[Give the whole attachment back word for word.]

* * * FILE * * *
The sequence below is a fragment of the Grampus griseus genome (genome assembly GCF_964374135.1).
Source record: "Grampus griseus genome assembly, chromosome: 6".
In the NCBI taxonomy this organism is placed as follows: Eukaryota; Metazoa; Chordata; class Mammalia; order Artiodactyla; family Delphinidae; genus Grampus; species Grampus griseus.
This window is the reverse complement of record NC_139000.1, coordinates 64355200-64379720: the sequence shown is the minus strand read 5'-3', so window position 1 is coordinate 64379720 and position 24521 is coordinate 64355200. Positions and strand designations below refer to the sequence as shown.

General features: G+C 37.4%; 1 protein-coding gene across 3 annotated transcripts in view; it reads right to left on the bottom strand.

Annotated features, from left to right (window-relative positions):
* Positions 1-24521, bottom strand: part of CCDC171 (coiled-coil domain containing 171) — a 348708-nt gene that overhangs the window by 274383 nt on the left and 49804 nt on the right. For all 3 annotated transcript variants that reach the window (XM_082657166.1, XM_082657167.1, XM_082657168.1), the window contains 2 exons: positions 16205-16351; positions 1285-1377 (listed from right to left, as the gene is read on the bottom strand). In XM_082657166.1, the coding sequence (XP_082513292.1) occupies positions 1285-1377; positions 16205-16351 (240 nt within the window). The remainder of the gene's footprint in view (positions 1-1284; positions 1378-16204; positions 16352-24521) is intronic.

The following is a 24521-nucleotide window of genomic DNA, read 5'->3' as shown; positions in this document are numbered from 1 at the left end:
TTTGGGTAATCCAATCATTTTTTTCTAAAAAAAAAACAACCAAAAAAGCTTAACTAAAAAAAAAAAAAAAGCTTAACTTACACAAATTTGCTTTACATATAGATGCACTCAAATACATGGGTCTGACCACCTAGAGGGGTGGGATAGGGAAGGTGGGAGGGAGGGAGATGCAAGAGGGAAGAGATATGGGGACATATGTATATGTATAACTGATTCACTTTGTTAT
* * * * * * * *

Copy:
The sequence below is a fragment of the Grampus griseus genome (genome assembly GCF_964374135.1).
Source record: "Grampus griseus genome assembly, chromosome: 6".
In the NCBI taxonomy this organism is placed as follows: Eukaryota; Metazoa; Chordata; class Mammalia; order Artiodactyla; family Delphinidae; genus Grampus; species Grampus griseus.
This window is the reverse complement of record NC_139000.1, coordinates 64355200-64379720: the sequence shown is the minus strand read 5'-3', so window position 1 is coordinate 64379720 and position 24521 is coordinate 64355200. Positions and strand designations below refer to the sequence as shown.

General features: G+C 37.4%; 1 protein-coding gene across 3 annotated transcripts in view; it reads right to left on the bottom strand.

Annotated features, from left to right (window-relative positions):
* Positions 1-24521, bottom strand: part of CCDC171 (coiled-coil domain containing 171) — a 348708-nt gene that overhangs the window by 274383 nt on the left and 49804 nt on the right. For all 3 annotated transcript variants that reach the window (XM_082657166.1, XM_082657167.1, XM_082657168.1), the window contains 2 exons: positions 16205-16351; positions 1285-1377 (listed from right to left, as the gene is read on the bottom strand). In XM_082657166.1, the coding sequence (XP_082513292.1) occupies positions 1285-1377; positions 16205-16351 (240 nt within the window). The remainder of the gene's footprint in view (positions 1-1284; positions 1378-16204; positions 16352-24521) is intronic.

The following is a 24521-nucleotide window of genomic DNA, read 5'->3' as shown; positions in this document are numbered from 1 at the left end:
TTTGGGTAATCCAATCATTTTTTTCTAAAAAAAAAACAACCAAAAAAGCTTAACTAAAAAAAAAAAAAAAGCTTAACTTACACAAATTTGCTTTACATATAGATGCACTCAAATACATGGGTCTGACCACCTAGAGGGGTGGGATAGGGAAGGTGGGAGGGAGGGAGATGCAAGAGGGAAGAGATATGGGGACATATGTATATGTATAACTGATTCACTTTGTTAT